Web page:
December 6, 2012

C# - WebBrowser Control

1. Introduction to WebBrowser Control

The "Dotnet WebBrowser Control" provides the capability of browsing the web pages to your application. You can also display your own HTML content through the web browser control. That means you can generate all fancy report and display that in a web browser control. In this article, I will show how can you design simple browsing window (When you are browsing using this sample, Do not provide any personal information. This is just a sample that demonstrates the use of WebBrowser control ). At the end, I will show how do you display the user content and hook button click in the user content to the c# methods.

2. About the sample

The screen shot of the sample is shown below:

The user will type the web address in the Address Bar. To navigate to the typed web address, they should click the Go button. The stop and reload to the same job as every browser is doing today. When the sample is navigating and consuming the web content, the progress bar shows how much the current load content is progressed. The information bar shows what part of the page content is currently getting loaded. When you run the sample you may notice for fully downloading a page, there may be multiple navigation start and end and each denotes that to fully construct the page the sample download the content from the different location. OK, let us start developing the sample.

3. Designing the Web Browser using Visual Studio

The browser we are going to create is composed of ToolStrip, StatusStrip, and the WebBrowser control. First, the toolbar is created and then the required controls on the toolbars are placed. This step is shown in the below video:

Video 1: Setting up the toolbar
In the video, you will not see the buttons for user content. We will add that later. Next, we should add the StatusStrip control to the sample application form. Once the status control is added, a Progress bar and a label for displaying the information are placed in the StatusStrip control. This is shown in the below video:
 Video 2: Setting up the status bar.
Finally, we added the WebBrowser control to our sample. Note that when you place the WebBrowser control on the form, it automatically occupies the entire free area in which it is dropped.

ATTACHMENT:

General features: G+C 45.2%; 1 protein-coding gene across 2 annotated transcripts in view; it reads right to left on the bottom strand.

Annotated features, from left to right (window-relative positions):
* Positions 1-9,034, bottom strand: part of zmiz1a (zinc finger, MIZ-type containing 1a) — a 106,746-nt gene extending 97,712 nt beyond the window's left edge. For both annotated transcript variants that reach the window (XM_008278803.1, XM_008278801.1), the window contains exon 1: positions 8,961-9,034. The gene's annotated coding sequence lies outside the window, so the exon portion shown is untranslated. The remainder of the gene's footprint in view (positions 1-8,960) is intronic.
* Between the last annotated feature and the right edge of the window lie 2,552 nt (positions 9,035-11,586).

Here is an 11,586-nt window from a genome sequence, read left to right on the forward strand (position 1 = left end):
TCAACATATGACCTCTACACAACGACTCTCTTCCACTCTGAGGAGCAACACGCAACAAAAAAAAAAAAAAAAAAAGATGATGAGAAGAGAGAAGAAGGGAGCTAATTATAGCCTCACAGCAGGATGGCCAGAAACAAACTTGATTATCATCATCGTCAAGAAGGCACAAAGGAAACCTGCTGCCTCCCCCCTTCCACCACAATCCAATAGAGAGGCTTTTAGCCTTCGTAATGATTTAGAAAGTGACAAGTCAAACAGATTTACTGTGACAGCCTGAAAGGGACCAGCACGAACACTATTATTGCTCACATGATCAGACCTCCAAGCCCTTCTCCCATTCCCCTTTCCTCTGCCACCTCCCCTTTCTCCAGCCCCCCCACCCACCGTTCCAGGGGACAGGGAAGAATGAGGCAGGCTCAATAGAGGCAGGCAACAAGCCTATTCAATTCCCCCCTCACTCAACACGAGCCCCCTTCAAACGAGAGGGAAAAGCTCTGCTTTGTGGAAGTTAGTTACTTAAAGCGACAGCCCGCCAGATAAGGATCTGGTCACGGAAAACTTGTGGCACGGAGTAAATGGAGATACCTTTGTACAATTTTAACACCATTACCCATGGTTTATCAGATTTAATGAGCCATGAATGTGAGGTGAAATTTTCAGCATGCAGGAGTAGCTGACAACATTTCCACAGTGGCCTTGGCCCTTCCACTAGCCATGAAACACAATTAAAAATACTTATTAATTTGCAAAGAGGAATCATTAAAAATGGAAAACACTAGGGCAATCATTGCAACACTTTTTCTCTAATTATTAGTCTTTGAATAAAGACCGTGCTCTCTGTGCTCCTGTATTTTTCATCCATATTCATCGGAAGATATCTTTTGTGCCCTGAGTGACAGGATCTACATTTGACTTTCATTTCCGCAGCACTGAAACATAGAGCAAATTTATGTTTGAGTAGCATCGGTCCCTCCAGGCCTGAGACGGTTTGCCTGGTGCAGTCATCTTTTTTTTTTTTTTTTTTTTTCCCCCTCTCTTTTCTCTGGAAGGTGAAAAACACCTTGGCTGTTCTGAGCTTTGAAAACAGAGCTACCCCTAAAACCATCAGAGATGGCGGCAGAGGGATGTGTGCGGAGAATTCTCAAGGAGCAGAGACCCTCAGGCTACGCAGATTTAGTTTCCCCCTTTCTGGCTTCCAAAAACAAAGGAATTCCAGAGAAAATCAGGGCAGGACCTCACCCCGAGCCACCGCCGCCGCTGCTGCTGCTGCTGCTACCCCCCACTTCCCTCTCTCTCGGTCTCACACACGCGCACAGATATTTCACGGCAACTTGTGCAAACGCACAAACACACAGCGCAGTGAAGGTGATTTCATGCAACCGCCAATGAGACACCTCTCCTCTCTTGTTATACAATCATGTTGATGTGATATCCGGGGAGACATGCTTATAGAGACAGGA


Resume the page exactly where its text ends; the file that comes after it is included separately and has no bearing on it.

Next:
Video 3: Place the WebBrowser control.
Tags for coding: //WEB_BR, //WEB_CS
WEB_BR: Coding shows some basic WebBrowser supports
WEB_CS: Coding shows displaying the user content and handling the control events from those scripts

4. WebBrowser basic actions

WebBrowser control provides rich functionalities and in this sample, we will see only the basic actions like loading a web page, stopping the current page load and refreshing the page load.
1) In the Go button click handler, we take the web address provided in the Address box and navigate to that page. In the meantime, we display the status text "Loading". The Navigate method will absorb the content from the web address specified by the user and displays that in WebBrowser control.
private void btnGo_Click(object sender, EventArgs e)
    //Web_BR 01: Navigate to the URL
    Status_Information.Text = "Loading...";
2) Canceling the page load as well as refreshing the loaded/partly loaded page content are straight forward. We should simply call the corresponding methods in the WebBrowser control to do so. Below are the handler functions for Stop and Reload buttons
private void btnStop_Click(object sender, EventArgs e)
    //Web_BR 02: Stop Loading the Page

private void btnReload_Click(object sender, EventArgs e)
    //Web_BR 03: Refresh the Page

5. Designing Status Information for WebBrowser Control

When we load a web page on a browser; say IE; to fully load the document, the browser has to navigate to different web locations. Say, for example, the website having a lot of YouTube videos and review about the video (Page’s own content is review) also contains a FaceBook like a page on the same page. When we browse to that website, the browser will load the review content of the video from the page itself, then it navigates to the YouTube and FaceBook to get other required information. So, to load a document completely, the browser should navigate to three web addresses even though the user specifies only one address in the address bar of the sample browser.
When the browser is navigating to a different site for loading some portion of the document, we will get two events namely "Navigating Event" and "Navigated Event". The first event says that the navigation is about to start and the second event says, navigation is completed. When the web page document is fully loaded, we get the "DocumentCompleted Event".
We handled all the three events to display the status information:
private void frmWebBrowser_Load(object sender, EventArgs e)
    //Web_BR 04: Hide the visibility of the status bar
    Status_PB.Visible = false;

private void Browser_Navigating(object sender, WebBrowserNavigatingEventArgs e)
    //Web_BR 06: Provide some information about the current navaigation